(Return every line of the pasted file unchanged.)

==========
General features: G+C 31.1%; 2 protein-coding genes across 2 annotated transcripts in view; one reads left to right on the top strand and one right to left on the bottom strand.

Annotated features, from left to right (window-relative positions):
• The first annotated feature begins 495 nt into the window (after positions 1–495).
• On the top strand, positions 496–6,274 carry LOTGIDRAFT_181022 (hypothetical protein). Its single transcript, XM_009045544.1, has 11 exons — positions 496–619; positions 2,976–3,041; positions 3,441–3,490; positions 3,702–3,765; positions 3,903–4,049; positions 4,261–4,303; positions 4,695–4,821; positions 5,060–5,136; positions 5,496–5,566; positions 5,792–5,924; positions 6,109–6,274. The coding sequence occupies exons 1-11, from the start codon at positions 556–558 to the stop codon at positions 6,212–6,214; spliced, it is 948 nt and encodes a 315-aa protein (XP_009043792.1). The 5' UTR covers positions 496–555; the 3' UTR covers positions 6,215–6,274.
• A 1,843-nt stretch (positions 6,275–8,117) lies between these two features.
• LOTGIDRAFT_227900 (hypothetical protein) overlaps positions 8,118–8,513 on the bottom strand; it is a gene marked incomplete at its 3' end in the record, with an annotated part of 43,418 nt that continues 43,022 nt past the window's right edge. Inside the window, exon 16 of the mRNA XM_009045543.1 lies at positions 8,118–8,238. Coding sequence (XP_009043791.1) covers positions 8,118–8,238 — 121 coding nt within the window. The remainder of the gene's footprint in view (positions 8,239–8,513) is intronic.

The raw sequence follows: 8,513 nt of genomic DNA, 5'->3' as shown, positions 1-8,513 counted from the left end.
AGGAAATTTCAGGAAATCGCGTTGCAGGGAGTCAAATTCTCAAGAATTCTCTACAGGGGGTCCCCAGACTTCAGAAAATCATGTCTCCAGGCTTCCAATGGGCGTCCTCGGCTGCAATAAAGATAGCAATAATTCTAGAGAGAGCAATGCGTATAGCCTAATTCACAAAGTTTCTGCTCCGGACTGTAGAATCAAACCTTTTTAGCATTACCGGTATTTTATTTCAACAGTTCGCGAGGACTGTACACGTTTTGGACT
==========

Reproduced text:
General features: G+C 31.1%; 2 protein-coding genes across 2 annotated transcripts in view; one reads left to right on the top strand and one right to left on the bottom strand.

Annotated features, from left to right (window-relative positions):
• The first annotated feature begins 495 nt into the window (after positions 1–495).
• On the top strand, positions 496–6,274 carry LOTGIDRAFT_181022 (hypothetical protein). Its single transcript, XM_009045544.1, has 11 exons — positions 496–619; positions 2,976–3,041; positions 3,441–3,490; positions 3,702–3,765; positions 3,903–4,049; positions 4,261–4,303; positions 4,695–4,821; positions 5,060–5,136; positions 5,496–5,566; positions 5,792–5,924; positions 6,109–6,274. The coding sequence occupies exons 1-11, from the start codon at positions 556–558 to the stop codon at positions 6,212–6,214; spliced, it is 948 nt and encodes a 315-aa protein (XP_009043792.1). The 5' UTR covers positions 496–555; the 3' UTR covers positions 6,215–6,274.
• A 1,843-nt stretch (positions 6,275–8,117) lies between these two features.
• LOTGIDRAFT_227900 (hypothetical protein) overlaps positions 8,118–8,513 on the bottom strand; it is a gene marked incomplete at its 3' end in the record, with an annotated part of 43,418 nt that continues 43,022 nt past the window's right edge. Inside the window, exon 16 of the mRNA XM_009045543.1 lies at positions 8,118–8,238. Coding sequence (XP_009043791.1) covers positions 8,118–8,238 — 121 coding nt within the window. The remainder of the gene's footprint in view (positions 8,239–8,513) is intronic.

The raw sequence follows: 8,513 nt of genomic DNA, 5'->3' as shown, positions 1-8,513 counted from the left end.
AGGAAATTTCAGGAAATCGCGTTGCAGGGAGTCAAATTCTCAAGAATTCTCTACAGGGGGTCCCCAGACTTCAGAAAATCATGTCTCCAGGCTTCCAATGGGCGTCCTCGGCTGCAATAAAGATAGCAATAATTCTAGAGAGAGCAATGCGTATAGCCTAATTCACAAAGTTTCTGCTCCGGACTGTAGAATCAAACCTTTTTAGCATTACCGGTATTTTATTTCAACAGTTCGCGAGGACTGTACACGTTTTGGACT